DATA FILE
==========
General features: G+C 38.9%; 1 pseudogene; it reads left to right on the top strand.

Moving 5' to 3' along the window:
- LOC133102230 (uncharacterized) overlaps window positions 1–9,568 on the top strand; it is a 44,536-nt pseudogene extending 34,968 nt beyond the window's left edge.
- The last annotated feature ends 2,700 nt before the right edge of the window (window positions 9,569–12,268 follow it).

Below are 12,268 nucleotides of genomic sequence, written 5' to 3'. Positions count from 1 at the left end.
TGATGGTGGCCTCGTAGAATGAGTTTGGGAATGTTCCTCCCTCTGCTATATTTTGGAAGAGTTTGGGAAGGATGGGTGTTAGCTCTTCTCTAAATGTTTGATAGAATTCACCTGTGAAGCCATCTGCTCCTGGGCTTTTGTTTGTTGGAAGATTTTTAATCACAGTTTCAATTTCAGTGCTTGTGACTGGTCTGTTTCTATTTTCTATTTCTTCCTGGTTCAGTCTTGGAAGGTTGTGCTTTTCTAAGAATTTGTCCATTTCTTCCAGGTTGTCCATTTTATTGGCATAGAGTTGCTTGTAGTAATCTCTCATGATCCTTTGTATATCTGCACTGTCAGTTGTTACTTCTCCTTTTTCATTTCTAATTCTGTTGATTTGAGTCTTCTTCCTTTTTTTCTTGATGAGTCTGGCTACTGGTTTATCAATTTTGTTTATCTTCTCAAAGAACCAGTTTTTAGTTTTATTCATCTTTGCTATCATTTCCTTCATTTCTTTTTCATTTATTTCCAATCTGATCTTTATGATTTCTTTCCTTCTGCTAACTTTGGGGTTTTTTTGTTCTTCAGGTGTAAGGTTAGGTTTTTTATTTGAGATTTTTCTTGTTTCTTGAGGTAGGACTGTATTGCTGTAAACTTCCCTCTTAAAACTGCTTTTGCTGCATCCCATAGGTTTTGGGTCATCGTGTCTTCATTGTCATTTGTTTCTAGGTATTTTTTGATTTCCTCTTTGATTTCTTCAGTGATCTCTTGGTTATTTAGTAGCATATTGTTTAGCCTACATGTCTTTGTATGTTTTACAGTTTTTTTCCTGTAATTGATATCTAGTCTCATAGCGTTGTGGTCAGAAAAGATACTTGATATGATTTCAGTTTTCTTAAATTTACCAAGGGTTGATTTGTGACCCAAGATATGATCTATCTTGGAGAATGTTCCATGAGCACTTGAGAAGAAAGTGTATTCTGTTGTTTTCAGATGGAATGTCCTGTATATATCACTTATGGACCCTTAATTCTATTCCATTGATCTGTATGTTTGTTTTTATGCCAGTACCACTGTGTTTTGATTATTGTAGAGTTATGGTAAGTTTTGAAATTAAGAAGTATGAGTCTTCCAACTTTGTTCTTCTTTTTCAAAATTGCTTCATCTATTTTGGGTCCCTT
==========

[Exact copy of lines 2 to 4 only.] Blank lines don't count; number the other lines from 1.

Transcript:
Moving 5' to 3' along the window:
- LOC133102230 (uncharacterized) overlaps window positions 1–9,568 on the top strand; it is a 44,536-nt pseudogene extending 34,968 nt beyond the window's left edge.
- The last annotated feature ends 2,700 nt before the right edge of the window (window positions 9,569–12,268 follow it).